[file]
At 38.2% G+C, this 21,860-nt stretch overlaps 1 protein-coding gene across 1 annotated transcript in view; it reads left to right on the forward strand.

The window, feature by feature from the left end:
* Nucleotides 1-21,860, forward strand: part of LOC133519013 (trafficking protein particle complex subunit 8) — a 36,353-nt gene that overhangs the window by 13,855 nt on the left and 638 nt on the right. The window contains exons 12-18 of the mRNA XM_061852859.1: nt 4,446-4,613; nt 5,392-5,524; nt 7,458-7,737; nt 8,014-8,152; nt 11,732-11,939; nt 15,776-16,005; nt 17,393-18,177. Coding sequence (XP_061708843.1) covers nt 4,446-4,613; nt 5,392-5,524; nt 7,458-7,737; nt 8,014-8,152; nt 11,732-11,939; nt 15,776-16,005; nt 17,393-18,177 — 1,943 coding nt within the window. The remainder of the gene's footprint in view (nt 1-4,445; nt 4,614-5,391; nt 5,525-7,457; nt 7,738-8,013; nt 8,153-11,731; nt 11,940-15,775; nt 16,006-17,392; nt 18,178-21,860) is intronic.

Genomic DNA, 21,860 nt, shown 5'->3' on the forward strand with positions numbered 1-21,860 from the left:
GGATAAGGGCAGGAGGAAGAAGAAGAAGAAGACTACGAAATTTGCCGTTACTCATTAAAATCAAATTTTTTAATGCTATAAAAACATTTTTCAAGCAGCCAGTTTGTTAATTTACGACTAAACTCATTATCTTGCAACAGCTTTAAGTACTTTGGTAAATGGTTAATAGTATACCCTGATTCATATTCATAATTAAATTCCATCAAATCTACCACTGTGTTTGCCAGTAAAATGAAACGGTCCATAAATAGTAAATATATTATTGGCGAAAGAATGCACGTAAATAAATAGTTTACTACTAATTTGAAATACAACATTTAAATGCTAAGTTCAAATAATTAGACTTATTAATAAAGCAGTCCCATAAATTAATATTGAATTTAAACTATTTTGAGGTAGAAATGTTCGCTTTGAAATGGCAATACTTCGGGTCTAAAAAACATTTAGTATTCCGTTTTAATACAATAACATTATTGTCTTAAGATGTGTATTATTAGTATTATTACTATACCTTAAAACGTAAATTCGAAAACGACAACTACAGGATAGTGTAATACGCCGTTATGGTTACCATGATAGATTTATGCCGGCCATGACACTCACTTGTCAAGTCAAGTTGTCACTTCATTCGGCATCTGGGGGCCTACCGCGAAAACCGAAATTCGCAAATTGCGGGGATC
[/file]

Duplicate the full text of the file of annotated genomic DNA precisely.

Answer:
At 38.2% G+C, this 21,860-nt stretch overlaps 1 protein-coding gene across 1 annotated transcript in view; it reads left to right on the forward strand.

The window, feature by feature from the left end:
* Nucleotides 1-21,860, forward strand: part of LOC133519013 (trafficking protein particle complex subunit 8) — a 36,353-nt gene that overhangs the window by 13,855 nt on the left and 638 nt on the right. The window contains exons 12-18 of the mRNA XM_061852859.1: nt 4,446-4,613; nt 5,392-5,524; nt 7,458-7,737; nt 8,014-8,152; nt 11,732-11,939; nt 15,776-16,005; nt 17,393-18,177. Coding sequence (XP_061708843.1) covers nt 4,446-4,613; nt 5,392-5,524; nt 7,458-7,737; nt 8,014-8,152; nt 11,732-11,939; nt 15,776-16,005; nt 17,393-18,177 — 1,943 coding nt within the window. The remainder of the gene's footprint in view (nt 1-4,445; nt 4,614-5,391; nt 5,525-7,457; nt 7,738-8,013; nt 8,153-11,731; nt 11,940-15,775; nt 16,006-17,392; nt 18,178-21,860) is intronic.

Genomic DNA, 21,860 nt, shown 5'->3' on the forward strand with positions numbered 1-21,860 from the left:
GGATAAGGGCAGGAGGAAGAAGAAGAAGAAGACTACGAAATTTGCCGTTACTCATTAAAATCAAATTTTTTAATGCTATAAAAACATTTTTCAAGCAGCCAGTTTGTTAATTTACGACTAAACTCATTATCTTGCAACAGCTTTAAGTACTTTGGTAAATGGTTAATAGTATACCCTGATTCATATTCATAATTAAATTCCATCAAATCTACCACTGTGTTTGCCAGTAAAATGAAACGGTCCATAAATAGTAAATATATTATTGGCGAAAGAATGCACGTAAATAAATAGTTTACTACTAATTTGAAATACAACATTTAAATGCTAAGTTCAAATAATTAGACTTATTAATAAAGCAGTCCCATAAATTAATATTGAATTTAAACTATTTTGAGGTAGAAATGTTCGCTTTGAAATGGCAATACTTCGGGTCTAAAAAACATTTAGTATTCCGTTTTAATACAATAACATTATTGTCTTAAGATGTGTATTATTAGTATTATTACTATACCTTAAAACGTAAATTCGAAAACGACAACTACAGGATAGTGTAATACGCCGTTATGGTTACCATGATAGATTTATGCCGGCCATGACACTCACTTGTCAAGTCAAGTTGTCACTTCATTCGGCATCTGGGGGCCTACCGCGAAAACCGAAATTCGCAAATTGCGGGGATC